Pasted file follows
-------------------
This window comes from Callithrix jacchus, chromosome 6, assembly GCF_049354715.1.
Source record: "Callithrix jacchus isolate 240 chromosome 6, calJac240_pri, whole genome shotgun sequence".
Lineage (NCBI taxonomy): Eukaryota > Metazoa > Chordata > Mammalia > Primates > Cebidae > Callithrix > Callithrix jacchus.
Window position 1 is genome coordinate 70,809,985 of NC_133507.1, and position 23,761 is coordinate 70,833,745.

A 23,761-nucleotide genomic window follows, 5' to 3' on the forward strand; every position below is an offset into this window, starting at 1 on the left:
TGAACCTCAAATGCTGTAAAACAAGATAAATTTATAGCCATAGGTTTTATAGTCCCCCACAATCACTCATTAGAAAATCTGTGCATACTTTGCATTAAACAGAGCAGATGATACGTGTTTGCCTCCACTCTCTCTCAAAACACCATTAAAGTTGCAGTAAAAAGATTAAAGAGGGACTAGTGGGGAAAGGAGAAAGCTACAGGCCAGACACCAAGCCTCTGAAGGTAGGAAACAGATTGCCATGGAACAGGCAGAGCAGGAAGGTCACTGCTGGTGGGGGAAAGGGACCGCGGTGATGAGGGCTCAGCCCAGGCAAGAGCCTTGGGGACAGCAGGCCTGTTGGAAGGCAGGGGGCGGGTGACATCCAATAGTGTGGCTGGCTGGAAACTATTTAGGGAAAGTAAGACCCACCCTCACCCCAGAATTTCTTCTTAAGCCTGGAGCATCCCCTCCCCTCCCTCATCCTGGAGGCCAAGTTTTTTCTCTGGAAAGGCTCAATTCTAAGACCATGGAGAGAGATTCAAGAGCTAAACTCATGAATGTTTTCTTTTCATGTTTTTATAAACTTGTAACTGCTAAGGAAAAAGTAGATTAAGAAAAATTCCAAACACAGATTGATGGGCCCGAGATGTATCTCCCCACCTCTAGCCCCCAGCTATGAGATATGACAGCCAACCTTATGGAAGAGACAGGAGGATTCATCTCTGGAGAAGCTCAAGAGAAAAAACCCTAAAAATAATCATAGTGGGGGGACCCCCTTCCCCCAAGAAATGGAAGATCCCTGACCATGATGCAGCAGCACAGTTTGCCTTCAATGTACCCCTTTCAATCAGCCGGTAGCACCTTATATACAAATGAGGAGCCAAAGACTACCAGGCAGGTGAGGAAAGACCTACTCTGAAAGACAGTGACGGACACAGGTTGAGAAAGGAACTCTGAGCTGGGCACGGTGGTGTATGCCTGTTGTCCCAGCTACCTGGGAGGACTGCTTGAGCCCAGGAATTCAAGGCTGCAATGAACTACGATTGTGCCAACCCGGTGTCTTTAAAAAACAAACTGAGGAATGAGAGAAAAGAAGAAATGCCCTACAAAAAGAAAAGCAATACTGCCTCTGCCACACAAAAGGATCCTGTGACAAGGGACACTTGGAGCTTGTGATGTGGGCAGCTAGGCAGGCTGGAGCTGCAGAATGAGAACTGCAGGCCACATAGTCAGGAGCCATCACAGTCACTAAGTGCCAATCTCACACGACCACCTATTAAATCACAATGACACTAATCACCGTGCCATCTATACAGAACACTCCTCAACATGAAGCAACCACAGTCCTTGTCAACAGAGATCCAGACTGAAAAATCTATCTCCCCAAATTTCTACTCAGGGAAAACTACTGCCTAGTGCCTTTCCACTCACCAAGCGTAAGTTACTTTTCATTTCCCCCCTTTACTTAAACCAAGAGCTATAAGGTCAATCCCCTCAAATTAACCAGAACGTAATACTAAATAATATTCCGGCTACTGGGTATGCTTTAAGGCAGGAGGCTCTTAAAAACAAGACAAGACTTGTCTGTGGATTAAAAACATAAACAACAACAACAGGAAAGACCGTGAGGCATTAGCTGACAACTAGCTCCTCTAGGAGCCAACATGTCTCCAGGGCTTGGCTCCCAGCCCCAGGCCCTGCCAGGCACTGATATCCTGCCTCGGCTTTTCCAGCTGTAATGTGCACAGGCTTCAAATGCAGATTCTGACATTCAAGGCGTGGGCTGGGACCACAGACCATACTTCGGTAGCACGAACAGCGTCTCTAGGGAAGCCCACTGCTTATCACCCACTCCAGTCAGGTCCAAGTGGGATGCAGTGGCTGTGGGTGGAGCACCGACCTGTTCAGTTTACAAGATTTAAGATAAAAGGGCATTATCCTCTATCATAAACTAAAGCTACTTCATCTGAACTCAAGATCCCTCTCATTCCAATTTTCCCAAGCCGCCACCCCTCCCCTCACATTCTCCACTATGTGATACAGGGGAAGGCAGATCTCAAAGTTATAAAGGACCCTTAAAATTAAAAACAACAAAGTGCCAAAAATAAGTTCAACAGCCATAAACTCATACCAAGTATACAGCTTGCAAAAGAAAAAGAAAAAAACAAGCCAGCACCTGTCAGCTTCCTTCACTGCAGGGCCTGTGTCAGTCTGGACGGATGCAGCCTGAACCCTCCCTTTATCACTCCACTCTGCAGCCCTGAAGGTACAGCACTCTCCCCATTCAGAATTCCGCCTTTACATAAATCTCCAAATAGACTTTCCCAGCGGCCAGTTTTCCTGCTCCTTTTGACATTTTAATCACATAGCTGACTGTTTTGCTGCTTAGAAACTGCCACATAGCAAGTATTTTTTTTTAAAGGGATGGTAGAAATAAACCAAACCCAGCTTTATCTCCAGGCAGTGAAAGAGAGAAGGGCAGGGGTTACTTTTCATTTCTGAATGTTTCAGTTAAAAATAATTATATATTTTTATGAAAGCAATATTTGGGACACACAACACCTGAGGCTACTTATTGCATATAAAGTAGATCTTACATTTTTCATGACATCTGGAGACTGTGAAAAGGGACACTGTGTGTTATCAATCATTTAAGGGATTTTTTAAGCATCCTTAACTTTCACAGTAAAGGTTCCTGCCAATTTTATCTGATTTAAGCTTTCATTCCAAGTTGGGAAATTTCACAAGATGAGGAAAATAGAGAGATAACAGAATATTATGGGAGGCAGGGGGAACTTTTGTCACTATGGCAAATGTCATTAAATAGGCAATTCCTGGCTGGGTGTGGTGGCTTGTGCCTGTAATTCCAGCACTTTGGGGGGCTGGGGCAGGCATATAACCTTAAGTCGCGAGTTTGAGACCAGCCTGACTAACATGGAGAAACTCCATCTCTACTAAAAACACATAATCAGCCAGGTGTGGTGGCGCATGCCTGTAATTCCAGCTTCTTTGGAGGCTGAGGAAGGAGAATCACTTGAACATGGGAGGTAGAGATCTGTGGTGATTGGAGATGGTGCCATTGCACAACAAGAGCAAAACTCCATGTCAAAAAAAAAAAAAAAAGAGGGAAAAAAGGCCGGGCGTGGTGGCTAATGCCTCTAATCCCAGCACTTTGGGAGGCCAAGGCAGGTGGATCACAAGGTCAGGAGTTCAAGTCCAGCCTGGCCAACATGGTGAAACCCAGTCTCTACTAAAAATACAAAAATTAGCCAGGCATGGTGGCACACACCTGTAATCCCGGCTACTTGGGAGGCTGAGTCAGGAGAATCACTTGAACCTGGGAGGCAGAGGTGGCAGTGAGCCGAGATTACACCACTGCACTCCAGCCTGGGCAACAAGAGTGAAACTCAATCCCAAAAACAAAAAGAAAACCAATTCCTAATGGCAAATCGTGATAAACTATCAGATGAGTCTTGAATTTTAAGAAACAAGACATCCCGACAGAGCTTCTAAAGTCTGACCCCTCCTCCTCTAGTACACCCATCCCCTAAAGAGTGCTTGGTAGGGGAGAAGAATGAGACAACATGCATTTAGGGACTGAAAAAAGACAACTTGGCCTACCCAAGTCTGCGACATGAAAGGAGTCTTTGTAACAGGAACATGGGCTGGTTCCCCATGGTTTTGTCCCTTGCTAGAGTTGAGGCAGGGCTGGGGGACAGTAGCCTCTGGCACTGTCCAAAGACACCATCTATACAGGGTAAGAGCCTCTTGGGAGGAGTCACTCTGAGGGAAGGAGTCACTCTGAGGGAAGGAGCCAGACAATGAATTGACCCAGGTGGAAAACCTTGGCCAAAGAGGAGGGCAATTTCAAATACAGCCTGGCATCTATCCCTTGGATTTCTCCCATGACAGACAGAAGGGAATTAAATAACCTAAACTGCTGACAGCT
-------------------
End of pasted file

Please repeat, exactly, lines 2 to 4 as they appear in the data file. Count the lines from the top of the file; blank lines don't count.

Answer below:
Source record: "Callithrix jacchus isolate 240 chromosome 6, calJac240_pri, whole genome shotgun sequence".
Lineage (NCBI taxonomy): Eukaryota > Metazoa > Chordata > Mammalia > Primates > Cebidae > Callithrix > Callithrix jacchus.
Window position 1 is genome coordinate 70,809,985 of NC_133507.1, and position 23,761 is coordinate 70,833,745.